I’ve sold my story Goner to Asimov’s Science Fiction Magazine.
Nok came through the door and plowed into him, elbows first as always, and then Tina, and Drum came in last, dropped his flowboard and just stood there, head back, mouth open.
A man floated below the cathedral ceiling, just under the skylight, anchored by an orange cable that ran from his chest down into the machines. A sketch of a man, rather, a scribbled web of lines in charcoal black against the white wall. Like the software they had in class, the Visible Man, when you toggled off everything but the nervous system. Like the tube documentaries, the protest memes, the sims.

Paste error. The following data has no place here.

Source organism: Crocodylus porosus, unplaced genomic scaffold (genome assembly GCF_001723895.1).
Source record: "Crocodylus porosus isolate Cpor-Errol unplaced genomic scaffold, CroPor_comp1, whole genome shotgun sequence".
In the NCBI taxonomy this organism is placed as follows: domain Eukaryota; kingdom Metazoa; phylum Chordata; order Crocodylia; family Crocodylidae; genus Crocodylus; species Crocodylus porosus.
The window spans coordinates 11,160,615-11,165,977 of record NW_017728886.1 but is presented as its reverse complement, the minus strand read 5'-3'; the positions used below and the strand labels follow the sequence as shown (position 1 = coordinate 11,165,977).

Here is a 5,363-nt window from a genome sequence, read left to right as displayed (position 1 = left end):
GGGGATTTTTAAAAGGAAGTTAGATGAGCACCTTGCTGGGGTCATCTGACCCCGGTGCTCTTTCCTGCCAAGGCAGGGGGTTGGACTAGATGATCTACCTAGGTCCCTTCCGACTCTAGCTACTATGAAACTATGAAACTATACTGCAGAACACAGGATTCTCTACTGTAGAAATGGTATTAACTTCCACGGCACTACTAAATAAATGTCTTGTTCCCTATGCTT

“Crap on a crutch. It’s a—“ Nok said.
“He,” Char said. “He’s Colin R. Clark.”
Drum walked across the room, still looking up, and put his hand on the orange cable. Char could see it vibrating under the tension. Drum mouthed a syllable, airless, but Char knew what it was: “Dad”.